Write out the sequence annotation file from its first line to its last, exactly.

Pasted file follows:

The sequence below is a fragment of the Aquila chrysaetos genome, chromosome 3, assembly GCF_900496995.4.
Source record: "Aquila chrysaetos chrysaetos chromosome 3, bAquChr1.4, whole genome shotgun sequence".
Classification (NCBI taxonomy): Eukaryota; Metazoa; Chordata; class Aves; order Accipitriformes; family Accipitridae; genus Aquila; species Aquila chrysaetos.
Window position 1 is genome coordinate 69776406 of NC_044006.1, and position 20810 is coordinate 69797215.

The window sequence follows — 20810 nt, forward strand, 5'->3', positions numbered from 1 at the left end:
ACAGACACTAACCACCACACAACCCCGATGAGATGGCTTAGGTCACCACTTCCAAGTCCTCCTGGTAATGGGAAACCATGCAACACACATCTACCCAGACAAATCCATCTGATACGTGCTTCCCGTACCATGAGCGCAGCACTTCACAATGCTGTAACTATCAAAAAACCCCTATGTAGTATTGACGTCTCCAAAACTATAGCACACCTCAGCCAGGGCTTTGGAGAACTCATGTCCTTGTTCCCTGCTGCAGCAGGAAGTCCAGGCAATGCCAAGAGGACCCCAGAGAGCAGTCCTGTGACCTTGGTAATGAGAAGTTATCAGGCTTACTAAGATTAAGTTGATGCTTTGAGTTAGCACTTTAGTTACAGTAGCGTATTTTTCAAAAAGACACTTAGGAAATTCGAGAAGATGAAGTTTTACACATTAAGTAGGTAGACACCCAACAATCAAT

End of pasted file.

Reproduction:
The sequence below is a fragment of the Aquila chrysaetos genome, chromosome 3, assembly GCF_900496995.4.
Source record: "Aquila chrysaetos chrysaetos chromosome 3, bAquChr1.4, whole genome shotgun sequence".
Classification (NCBI taxonomy): Eukaryota; Metazoa; Chordata; class Aves; order Accipitriformes; family Accipitridae; genus Aquila; species Aquila chrysaetos.
Window position 1 is genome coordinate 69776406 of NC_044006.1, and position 20810 is coordinate 69797215.

The window sequence follows — 20810 nt, forward strand, 5'->3', positions numbered from 1 at the left end:
ACAGACACTAACCACCACACAACCCCGATGAGATGGCTTAGGTCACCACTTCCAAGTCCTCCTGGTAATGGGAAACCATGCAACACACATCTACCCAGACAAATCCATCTGATACGTGCTTCCCGTACCATGAGCGCAGCACTTCACAATGCTGTAACTATCAAAAAACCCCTATGTAGTATTGACGTCTCCAAAACTATAGCACACCTCAGCCAGGGCTTTGGAGAACTCATGTCCTTGTTCCCTGCTGCAGCAGGAAGTCCAGGCAATGCCAAGAGGACCCCAGAGAGCAGTCCTGTGACCTTGGTAATGAGAAGTTATCAGGCTTACTAAGATTAAGTTGATGCTTTGAGTTAGCACTTTAGTTACAGTAGCGTATTTTTCAAAAAGACACTTAGGAAATTCGAGAAGATGAAGTTTTACACATTAAGTAGGTAGACACCCAACAATCAAT